Real Estate Case
Taylor v. Canterbury
92 P.3d 961 (Colo. 2004)Noah TAYLOR, as personal representative of theEstate of Terrell Taylor, Petitionerv.Lucy I. CANTERBURY, Respondent.
Supreme Court of Colorado, En Banc.
June 28, 2004
Frederickson & Johnson, P.C., Bryan T.
Fredrickson, Canon City, Colorado, Attorneys for Petitioner.
Dufford & Brown, P.C., Joanne Herlihy, Denver,
Colorado, Attorneys for Respondent.
Montgomery Little & McGrew, P.C., Frederick B.
Skillern, for Amicus Curiae for the Real Estate Law
Section of the Colorado Bar Association.
The question we address in this case is whether one joint tenant may extinguish a joint tenancy by conveying his interest in real property back to himself as a tenant in common. In the past, courts did not honor such transactions because of two premises: one, that someone could not be both a grantor and a grantee in the same real property transaction; and two, that in order to extinguish a joint tenancy, a joint tenant had to destroy one of the “four unities” of time, title, interest, or possession. What is not at issue in this opinion is whether a joint tenant may destroy a joint tenancy without the consent of the other joint tenant or tenants. It is indisputable under Colorado law that one joint tenant may unilaterally dissolve the survivorship interest by creating a tenancy in common in lieu of a joint tenancy. However, for a joint tenant to sever the joint tenancy yet remain an owner of the property, courts required the use of a “strawman” transaction whereby the joint tenant executed a deed to a third person, and then a deed back from that third person to the joint tenant–this time as a tenant in common. By transferring legal title to the property held in joint tenancy to a third party, the transferor destroyed the unities of time and title and severed the joint tenancy.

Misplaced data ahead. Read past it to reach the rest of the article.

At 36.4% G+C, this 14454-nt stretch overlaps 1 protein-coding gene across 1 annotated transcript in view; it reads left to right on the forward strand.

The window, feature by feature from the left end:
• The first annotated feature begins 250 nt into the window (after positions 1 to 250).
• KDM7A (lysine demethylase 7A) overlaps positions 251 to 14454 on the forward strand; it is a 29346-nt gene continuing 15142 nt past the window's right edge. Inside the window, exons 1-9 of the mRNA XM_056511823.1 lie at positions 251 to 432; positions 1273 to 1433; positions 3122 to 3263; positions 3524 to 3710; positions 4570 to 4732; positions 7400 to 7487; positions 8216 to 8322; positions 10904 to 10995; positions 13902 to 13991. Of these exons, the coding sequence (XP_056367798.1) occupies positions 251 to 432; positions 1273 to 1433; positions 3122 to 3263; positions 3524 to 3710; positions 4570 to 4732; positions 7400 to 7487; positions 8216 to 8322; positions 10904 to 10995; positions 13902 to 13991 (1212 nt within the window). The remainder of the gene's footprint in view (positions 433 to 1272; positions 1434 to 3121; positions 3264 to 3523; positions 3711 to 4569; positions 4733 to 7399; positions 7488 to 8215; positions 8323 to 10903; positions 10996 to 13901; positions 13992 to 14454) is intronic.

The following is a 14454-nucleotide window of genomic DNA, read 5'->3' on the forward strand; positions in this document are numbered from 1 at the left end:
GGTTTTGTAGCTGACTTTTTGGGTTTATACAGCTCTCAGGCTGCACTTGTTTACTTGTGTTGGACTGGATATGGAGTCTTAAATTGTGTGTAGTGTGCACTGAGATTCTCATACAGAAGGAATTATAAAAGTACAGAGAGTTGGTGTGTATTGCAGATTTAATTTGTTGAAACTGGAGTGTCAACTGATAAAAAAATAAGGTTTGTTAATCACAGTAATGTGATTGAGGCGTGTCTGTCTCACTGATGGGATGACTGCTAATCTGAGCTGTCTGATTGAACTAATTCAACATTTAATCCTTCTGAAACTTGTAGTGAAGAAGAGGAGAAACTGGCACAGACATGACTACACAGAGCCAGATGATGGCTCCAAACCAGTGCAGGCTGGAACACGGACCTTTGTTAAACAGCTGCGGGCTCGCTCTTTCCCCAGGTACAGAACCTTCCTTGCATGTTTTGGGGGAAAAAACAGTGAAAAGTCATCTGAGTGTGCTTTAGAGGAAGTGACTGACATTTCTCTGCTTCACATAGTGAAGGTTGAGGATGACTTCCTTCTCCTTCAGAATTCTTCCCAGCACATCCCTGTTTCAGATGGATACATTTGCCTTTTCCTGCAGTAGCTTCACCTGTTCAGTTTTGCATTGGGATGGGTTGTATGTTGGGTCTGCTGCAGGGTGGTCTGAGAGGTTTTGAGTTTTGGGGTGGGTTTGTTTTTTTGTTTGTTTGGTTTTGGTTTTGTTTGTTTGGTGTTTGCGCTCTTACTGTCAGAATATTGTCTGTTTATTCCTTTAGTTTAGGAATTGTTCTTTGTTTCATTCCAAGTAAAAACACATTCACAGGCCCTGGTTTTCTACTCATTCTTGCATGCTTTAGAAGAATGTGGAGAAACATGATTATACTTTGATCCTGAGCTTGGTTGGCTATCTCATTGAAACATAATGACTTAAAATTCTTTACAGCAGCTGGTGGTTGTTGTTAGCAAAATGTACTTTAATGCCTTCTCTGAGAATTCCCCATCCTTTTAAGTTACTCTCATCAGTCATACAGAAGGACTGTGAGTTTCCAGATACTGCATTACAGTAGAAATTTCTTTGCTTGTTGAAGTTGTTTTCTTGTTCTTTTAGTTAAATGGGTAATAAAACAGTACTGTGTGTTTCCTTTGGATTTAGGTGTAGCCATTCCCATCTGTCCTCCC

We conclude that this circuitous process is no longer required under Colorado law because the two premises undergirding it are no longer valid. In Colorado and other jurisdictions around the country, joint tenancy law has evolved. The four unities are no longer the compass; rather, the polestar by which joint tenancies are now measured is the intent of the parties. For this reason, we have recognized in recent cases that acts inconsistent with the right of survivorship operate to sever the joint tenancy. Similarly, by operation of statute, the notion that a property owner may not be both the grantor and grantee in the same transaction has evaporated. Currently, the owner of real property may create a joint tenancy by conveying real property back to himself and one or more persons as joint tenants. Hence, the common law notions that once drove the jurisprudence of joint tenancy are gone. In their place are principles that focus on the intent of the property owners. Therefore, we find no common law or legislative support for preventing a landowner from doing directly what he can do indirectly. We hold that a joint tenant who unilaterally conveys his interest in real property back to himself, with the intent of creating a tenancy in common, effectively severs the joint tenancy as to that joint tenant and the remaining
joint tenant or tenants. We reverse the court of appeals and remand the case for further proceedings consistent with this opinion.
II. FACTS AND PROCEDURAL HISTORY
Terrell Taylor (Taylor) was the owner in fee simple of a 666-acre ranch in Fremont County, Colorado.  The Petitioner, Noah Taylor, is the personal representative for Taylor, now deceased. On March 4, 1991, Taylor executed a warranty deed that conveyed that property from Taylor as sole owner to Taylor and Lucy I. Canterbury (Canterbury) as joint tenants. The validity of that deed is not in dispute.